Without newspapers, we get Bell
8/4/2010 5:49:00 PM
By Silas Lyons
Redding Record Searchlight (CA)
For some time now, people have been asking with increasing urgency what would happen to communities if they didn’t have newspapers.
Thanks to the leaders of Bell, which didn’t have one, we no longer have to wonder.
Three top officials of the small and depressed city in the midst of greater Los Angeles were paid enormous salaries by their wildly overcompensated City Council — all while residents endured nearly the highest rate of property taxes in Southern California.
Whatever you think of Kurt Starman’s salary for managing a city government that serves almost 100,000 people, Redding could buy four of him for the $800,000 that Robert Rizzo was earning to run the 40,000-population city of Bell. And have money left over.
To be clear, we know all of this now because of a newspaper — the Los Angeles Times.
But the Times fields a large metropolitan news force that serves a big regional audience. It isn’t going to put a reporter in every small-town city council chamber, and most of its readers probably wouldn’t be interested if it did. The Times got involved, and did a laudable job with the story — once something had already gone terribly wrong.
But Bell should never have reached that point. And a great deal of taxpayer money was consumed by its vulturous leaders before anyone noticed.
Bell is an industrial town that industry has long-since abandoned. Its population now is dominated by recent immigrants, many of them illegal. It’s no longer the kind of place where a local newspaper can survive, especially with all the other challenges the industry has faced.
In fact, the family that owned the Bell, Maywood, Cudahy Community News sold it in 1998 — “right around the time Bell hired its highly overpaid city administrator,” family member Brian Hews wrote in a column. Today, Hews is publisher of the Los Cerritos Community Newspaper Group.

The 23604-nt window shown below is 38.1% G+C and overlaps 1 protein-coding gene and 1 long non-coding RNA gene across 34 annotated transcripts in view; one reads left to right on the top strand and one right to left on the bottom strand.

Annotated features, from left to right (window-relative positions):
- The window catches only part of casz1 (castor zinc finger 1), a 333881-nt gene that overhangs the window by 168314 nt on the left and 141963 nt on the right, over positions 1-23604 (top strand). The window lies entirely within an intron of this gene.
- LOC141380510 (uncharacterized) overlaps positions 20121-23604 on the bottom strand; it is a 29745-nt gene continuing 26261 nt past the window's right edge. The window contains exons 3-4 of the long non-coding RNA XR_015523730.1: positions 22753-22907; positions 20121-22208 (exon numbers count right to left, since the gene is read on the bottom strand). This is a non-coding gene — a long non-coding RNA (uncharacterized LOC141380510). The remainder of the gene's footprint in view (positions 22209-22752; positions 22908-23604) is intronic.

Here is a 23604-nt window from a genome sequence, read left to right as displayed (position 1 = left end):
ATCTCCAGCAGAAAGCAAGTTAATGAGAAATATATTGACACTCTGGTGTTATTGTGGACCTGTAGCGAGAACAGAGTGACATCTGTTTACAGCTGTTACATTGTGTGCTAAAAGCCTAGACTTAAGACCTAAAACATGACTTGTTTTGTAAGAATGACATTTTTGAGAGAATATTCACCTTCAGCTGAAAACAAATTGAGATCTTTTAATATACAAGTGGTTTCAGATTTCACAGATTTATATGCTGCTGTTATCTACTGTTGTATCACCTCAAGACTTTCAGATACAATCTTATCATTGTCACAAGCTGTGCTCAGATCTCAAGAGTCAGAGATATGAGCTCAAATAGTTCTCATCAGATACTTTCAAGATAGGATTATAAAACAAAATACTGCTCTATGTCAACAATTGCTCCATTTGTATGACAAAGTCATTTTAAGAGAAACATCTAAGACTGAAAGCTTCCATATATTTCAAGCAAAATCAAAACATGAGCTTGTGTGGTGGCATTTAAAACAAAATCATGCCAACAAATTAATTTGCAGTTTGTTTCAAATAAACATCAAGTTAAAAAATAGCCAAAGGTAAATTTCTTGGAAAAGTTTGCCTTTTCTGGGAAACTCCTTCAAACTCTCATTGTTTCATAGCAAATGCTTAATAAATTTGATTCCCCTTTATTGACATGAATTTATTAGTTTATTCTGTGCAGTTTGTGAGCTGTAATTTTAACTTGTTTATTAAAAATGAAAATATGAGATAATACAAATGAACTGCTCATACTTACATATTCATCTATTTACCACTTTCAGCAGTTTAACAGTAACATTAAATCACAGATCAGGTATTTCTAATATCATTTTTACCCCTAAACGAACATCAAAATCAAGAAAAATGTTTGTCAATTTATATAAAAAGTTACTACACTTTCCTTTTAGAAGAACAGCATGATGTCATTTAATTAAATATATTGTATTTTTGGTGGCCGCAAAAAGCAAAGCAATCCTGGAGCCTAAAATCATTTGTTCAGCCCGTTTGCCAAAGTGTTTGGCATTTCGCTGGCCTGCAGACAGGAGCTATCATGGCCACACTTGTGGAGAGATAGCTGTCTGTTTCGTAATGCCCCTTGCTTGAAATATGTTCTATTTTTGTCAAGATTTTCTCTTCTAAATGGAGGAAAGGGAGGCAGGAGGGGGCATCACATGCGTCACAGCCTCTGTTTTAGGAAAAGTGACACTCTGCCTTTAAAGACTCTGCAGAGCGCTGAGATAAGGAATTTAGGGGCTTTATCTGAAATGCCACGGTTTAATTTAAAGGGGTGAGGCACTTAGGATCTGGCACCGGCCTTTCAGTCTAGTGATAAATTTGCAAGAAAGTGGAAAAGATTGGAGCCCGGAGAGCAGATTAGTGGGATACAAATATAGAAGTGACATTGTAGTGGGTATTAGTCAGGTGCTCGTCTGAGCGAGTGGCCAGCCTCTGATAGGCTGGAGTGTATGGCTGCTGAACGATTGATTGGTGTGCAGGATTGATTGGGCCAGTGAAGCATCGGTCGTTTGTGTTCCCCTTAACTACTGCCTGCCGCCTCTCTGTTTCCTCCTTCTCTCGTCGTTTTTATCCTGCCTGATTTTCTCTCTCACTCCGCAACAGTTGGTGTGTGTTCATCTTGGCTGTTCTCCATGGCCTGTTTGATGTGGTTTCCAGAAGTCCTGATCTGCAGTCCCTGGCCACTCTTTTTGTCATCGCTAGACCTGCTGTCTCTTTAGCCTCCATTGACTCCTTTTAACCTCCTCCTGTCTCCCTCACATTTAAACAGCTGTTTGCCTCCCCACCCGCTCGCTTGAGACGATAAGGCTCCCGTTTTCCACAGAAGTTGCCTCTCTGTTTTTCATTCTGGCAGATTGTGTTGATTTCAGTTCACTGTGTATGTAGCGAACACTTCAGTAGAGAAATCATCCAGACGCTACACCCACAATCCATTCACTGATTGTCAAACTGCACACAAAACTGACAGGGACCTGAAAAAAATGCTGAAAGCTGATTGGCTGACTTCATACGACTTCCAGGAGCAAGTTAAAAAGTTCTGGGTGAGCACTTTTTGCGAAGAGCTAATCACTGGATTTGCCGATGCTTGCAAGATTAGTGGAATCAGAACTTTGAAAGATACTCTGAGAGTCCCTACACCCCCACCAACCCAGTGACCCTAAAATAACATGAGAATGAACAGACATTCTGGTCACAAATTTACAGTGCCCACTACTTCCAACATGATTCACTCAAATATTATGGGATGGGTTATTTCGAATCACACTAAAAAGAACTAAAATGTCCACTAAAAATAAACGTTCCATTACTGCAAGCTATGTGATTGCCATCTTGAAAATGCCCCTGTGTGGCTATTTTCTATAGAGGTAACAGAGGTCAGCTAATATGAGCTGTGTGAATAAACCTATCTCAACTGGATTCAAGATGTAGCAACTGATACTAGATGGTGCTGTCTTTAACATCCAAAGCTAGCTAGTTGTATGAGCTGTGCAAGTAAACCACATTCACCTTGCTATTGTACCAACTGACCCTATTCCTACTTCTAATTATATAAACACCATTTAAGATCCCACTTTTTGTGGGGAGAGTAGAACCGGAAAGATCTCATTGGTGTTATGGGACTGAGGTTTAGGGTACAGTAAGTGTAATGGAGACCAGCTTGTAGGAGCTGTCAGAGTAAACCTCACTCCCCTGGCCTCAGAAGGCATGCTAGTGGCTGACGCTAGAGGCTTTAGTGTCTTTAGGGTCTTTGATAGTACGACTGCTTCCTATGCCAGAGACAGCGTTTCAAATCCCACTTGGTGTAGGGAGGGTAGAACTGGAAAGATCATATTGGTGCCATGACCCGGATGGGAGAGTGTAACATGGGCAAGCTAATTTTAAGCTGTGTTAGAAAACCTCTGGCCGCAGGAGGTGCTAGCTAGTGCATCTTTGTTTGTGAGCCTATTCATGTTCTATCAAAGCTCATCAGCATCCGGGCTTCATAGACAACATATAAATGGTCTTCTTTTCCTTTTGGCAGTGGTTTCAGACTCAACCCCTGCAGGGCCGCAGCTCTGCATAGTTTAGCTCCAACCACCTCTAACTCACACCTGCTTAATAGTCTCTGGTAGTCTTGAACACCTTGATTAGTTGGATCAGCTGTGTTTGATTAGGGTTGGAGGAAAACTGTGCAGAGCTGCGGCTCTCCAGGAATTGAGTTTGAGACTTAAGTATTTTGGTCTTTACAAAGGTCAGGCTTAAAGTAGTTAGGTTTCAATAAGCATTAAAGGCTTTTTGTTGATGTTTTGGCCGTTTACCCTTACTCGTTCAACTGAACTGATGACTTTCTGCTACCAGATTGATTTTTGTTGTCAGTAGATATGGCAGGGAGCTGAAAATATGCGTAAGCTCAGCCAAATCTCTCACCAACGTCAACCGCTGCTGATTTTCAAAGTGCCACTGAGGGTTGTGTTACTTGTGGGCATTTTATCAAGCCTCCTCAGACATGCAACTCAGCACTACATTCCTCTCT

“Art Aguilar was the editor at the time and, suffice to say, you did not mess with Art,” he wrote.
With the pesky local journalists out of the picture, Bell became a juicy morsel for the opportunistic and ethically challenged.
Of course, it didn’t help that the residents seem to have been uninterested for a long time.
But the fact is that the local exercise of democracy depends on the Fourth Estate. And watch-dogging local government is a job for which television, radio and even most bloggers have proven ill-equipped. Newspapers do it best — usually just by showing up, or by reviewing agendas.
“In short, the Bell spectacle is what happens to communities without their own old-fashioned diligent news coverage by veteran newspaper reporters, or at least smart reporters led by veteran newspaper editors,” wrote Terry Francke, general counsel for Californians Aware, in a column last week. “The result need not be on paper, but it must be done with the community memory and professional savvy almost unique to newspaper-trained journalists with experience watching small-town politics.”
It’s not just cities, either. We and other daily and weekly newspapers throughout the north state keep a watchful eye on school districts, community service districts and counties. The fact that journalists are watching tends to have a purifying effect.
I vividly remember showing up as a cub reporter at a school board meeting and having one of the board members publicly chastise me in the midst of the proceedings. “This is a family affair,” she said, “and the newspaper has no business here. We shouldn’t have to discuss this in front of you.”
The Mountain Gate Community Services District has given off the same vibe over the past year.
The reason I believe so passionately in the work we’re doing now to transform our newspaper and our industry is that we must thrive so that the discomfort of such public officials will never diminish.
If it does, bad things happen. Just ask Bell.